What Are We Waiting For ?

Advent in some parts of Christianity is still a “little Lent.”  Time to pray more and even fast a little. In others, there are calendars with daily doses of chocolate. If you’re in the Northern Hemisphere, it’s a dark time and it gets darker as you go along. A contrast, for sure, with the preparations at hand—doesn’t it feel “Grinchy” to hold back from stringing up Christmas lights just about now? Especially since the shops have been decorated for this holiday for weeks… some since before Hallowe’en.

“During Advent,” write our colleagues at Loyola Press, “we eagerly anticipate the coming of Christ. However, we are not waiting for Jesus to be born—that event occurred over two thousand years ago. While we prepare to celebrate the birth of Jesus that has occurred, we also use the season of Advent to anticipate The Second Coming.”

Here are a few resources for your own Advent, to help you explore this season of waiting.

There are still a few places at the parish Advent Quiet Day on Saturday, December 3.

Advent begins at the Cathedral with the great ceremony of the Advent Procession With Carols, 4 pm on December 4.

Other resources can be found online

#AdventWord is the world’s first crowd-sourced global Advent Calendar. Sign up to receive a different word and meditation each day by email. Pray on it, respond with an image on Facebook or Twitter or Instagram, and enjoy discovering others’ images and ideas.  #Adventword was created by the Society of Saint John the Evangelist; Virginia School of Theology came onboard as a production partner in 2017.

Pray As You Go offers daily Bible meditations in audio form; Sacred Space offers daily scripture meditations in print form in 23 languages.  For Advent 2017 these two sites joined forces to provide a 4-session  weekly Advent Retreat in audio and print form (9 languages—le français se trouve ici).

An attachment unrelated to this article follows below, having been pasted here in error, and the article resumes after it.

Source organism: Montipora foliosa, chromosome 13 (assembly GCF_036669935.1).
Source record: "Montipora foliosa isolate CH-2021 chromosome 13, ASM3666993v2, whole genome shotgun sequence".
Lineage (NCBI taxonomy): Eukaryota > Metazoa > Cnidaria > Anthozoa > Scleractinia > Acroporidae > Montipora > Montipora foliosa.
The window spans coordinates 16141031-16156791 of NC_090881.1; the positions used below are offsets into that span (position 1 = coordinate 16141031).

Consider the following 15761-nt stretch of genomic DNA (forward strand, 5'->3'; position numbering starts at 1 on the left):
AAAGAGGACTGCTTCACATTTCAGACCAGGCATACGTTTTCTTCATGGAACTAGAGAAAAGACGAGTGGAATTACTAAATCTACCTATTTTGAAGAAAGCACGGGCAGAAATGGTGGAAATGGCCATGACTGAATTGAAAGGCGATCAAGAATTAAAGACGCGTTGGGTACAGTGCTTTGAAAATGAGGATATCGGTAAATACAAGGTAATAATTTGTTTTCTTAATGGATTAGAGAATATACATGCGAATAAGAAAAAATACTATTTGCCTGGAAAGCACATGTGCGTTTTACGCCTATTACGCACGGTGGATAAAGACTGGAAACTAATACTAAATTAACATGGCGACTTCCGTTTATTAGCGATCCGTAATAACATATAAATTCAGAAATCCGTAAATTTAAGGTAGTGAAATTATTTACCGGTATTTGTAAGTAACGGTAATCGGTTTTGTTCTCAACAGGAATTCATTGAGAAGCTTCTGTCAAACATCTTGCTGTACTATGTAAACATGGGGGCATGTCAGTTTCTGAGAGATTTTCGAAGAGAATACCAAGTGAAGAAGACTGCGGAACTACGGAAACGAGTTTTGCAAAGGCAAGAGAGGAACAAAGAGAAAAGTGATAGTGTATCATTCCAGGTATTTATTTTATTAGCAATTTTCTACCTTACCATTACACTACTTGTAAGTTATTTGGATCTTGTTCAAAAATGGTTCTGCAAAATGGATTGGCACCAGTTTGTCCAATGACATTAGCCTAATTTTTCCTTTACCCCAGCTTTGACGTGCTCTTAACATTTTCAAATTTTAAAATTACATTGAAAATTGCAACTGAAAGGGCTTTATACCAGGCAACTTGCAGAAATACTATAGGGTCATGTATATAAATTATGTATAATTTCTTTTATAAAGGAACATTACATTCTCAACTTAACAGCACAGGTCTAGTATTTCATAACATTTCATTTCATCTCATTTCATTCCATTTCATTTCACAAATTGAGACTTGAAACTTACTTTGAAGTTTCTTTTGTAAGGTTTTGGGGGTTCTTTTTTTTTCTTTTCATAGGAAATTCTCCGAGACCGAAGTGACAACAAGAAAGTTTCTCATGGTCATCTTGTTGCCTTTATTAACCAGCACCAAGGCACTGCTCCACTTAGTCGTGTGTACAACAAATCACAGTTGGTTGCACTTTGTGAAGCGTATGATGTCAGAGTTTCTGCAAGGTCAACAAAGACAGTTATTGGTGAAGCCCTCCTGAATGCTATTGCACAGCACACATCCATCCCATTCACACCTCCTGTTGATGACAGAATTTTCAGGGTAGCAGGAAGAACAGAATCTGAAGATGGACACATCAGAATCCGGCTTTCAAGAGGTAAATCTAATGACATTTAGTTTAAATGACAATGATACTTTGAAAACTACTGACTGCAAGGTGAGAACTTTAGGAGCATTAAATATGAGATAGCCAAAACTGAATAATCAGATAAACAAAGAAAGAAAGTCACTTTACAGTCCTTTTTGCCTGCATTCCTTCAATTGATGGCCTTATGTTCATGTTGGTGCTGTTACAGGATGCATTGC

Sign up for as little as $1.00 (US) for a two-hour webcast by James Finley on “The Dark Night of the Soul” by Saint John of the Cross, produced by the Centre for Action and Contemplation. It will be webcast on Thursday evening, December 14, and available to those who subscribe for replays during the following month

Oh, night that guided me,
Oh, night more lovely than the dawn,
Oh, night that joined Beloved with lover,
Lover transformed in the Beloved!

—St. John of the Cross

This teaching is intended to help us “navigate periods of darkness and doubt, deepening our desire for and openness to union with Love.”

Finally, here’s an essay on waiting, and some other links.


  1. Reply
    JOHN GARROD (UK resident) says:

    Thank you so much for the helpful suggestions. I also believe that Advent should be a period of joyful expectation, but with a little bit of the seriousness of Lent. Advent is my favourite season of the Church’s year with its own lovely carols, anthems and hymns. It’s a pity that the shops start playing Christmas carols far too early and that people forget Advent in their enthusiasm to reach Christmas!! There is room for a solemn and joyful Advent if we don’t rush to get to Christmas too quickly!! Just a few thoughts from the UK !!

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